The quote: "I want to wait and see."
The news: Though Hillary Clinton has not officially announced a presidential bid for 2016, it seems like she's started courting the votes of a significant voting bloc: marijuana legalization supporters.
The topic came up during a CNN town hall event on Tuesday. Although Clinton limited her support to a "wait and see" approach, her comments marked a significant departure from her previous opposition to decriminalization — especially for someone who may be mulling a presidential run.
"At the risk of committing radical candor, I have to say I think we need to be very clear about the benefits of marijuana use for medicinal purposes," Clinton told the crowd. "I don't think we've done enough research yet, although I think for people who are in extreme medical conditions and who have anecdotal evidence that it works, there should be availability under appropriate circumstances."
As for recreational marijuana, Clinton displayed a similarly cautious but open approach. "On recreational, you know, states are the laboratories of democracy," Clinton said. "We have at least two states that are experimenting with that right now. I want to wait and see what the evidence is."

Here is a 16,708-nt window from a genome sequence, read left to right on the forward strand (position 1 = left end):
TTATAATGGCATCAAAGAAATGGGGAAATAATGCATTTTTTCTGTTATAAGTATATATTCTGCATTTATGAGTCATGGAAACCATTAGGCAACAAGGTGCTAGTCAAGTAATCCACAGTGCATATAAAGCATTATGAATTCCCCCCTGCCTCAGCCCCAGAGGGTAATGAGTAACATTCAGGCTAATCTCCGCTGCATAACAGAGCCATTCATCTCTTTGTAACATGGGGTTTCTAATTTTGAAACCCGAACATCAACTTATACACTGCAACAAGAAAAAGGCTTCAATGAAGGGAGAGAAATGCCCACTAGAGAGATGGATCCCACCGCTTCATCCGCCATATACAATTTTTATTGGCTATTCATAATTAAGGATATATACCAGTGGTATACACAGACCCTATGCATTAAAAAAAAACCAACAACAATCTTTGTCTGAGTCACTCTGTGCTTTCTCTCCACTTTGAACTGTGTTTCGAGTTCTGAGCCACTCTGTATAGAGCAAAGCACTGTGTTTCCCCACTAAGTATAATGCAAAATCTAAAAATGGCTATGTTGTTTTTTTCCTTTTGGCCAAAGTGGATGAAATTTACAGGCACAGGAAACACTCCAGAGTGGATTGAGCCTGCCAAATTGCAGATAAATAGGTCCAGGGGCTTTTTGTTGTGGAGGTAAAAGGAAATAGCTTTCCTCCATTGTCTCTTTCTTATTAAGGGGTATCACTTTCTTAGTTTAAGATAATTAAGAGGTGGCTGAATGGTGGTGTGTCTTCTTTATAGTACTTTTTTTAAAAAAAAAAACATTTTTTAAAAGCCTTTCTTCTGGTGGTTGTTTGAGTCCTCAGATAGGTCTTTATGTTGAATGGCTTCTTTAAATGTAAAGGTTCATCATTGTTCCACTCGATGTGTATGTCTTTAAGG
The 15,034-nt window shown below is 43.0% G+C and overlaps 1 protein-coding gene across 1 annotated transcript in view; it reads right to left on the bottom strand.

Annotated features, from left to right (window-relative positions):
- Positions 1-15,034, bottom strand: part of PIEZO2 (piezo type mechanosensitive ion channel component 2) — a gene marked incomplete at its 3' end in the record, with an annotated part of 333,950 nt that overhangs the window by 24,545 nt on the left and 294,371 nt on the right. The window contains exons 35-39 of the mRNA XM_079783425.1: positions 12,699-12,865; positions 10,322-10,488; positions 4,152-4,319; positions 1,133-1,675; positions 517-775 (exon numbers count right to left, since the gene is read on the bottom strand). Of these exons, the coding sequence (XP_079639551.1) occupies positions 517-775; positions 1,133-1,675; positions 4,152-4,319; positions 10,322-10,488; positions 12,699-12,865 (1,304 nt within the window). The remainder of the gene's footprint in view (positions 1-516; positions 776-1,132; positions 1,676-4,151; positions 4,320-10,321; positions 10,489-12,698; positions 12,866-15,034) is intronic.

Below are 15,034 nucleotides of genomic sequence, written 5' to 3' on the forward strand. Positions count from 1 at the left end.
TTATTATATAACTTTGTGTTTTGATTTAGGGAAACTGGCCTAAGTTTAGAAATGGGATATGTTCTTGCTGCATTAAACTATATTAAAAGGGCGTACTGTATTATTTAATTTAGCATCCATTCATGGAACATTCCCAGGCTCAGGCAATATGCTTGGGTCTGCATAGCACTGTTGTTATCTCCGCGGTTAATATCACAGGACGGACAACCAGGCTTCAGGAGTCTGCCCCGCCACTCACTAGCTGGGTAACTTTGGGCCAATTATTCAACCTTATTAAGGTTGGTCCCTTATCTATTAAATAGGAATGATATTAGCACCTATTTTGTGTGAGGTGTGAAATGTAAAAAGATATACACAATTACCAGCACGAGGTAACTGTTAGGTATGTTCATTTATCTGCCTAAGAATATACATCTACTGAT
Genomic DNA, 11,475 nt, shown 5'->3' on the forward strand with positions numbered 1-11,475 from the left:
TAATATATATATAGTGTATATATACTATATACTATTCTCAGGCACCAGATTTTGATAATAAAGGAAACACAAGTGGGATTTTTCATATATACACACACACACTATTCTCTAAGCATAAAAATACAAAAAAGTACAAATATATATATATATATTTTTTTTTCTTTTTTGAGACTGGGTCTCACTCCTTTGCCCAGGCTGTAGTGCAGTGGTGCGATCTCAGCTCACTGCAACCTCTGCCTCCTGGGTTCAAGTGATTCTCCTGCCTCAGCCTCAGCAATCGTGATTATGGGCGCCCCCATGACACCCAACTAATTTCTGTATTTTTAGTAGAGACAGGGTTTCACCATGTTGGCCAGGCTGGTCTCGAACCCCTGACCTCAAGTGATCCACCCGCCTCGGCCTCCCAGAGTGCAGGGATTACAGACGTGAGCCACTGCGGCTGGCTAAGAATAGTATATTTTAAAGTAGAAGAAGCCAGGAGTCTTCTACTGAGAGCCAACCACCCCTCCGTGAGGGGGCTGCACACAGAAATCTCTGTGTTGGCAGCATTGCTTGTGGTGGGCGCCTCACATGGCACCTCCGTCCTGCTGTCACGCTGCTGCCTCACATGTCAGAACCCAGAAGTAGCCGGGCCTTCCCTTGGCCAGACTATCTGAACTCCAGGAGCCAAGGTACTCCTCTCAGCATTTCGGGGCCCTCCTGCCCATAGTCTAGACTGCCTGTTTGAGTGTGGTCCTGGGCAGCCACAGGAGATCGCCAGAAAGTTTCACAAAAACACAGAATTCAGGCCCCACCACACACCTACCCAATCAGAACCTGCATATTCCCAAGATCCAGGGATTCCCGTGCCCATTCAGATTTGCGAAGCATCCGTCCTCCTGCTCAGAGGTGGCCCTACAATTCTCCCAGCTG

This is a big step for Clinton. Back when she made her presidential bid in 2008, Clinton said that she was against decriminalization and just two years ago, she said she doubted how much impact pot legalization would have on the international drug trade. Although Clinton has yet to express outright support for legalization of medical or recreational marijuana, this is the most encouraging comment she has made on the topic thus far.
While her latest comment is not exactly the most ringing endorsement of marijuana, "wait and see" is better than "never."
And most of America agrees. A recent poll by Pew Research Center found that three-quarters of Americans believe that pot legalization is inevitable, while a Gallup poll last year found that a majority of Americans favors legalization for the first time. This rising support is cemented by the fact that the "laboratories of democracy" — the states that have begun the great marijuana experiment — have seen some encouraging results already, from high sales to an actual decline in crime.
Clinton is also not alone in her new found political openness to pot legalization. President Barack Obama has previously stated that he believes marijuana is not more dangerous than alcohol, and Attorney General Eric Holder said in April that the Obama administration is considering removing marijuana from the list of Schedule I substances. If this trend continues, it might not be long before we see a viable presidential candidate openly supportive of legalizing marijuana.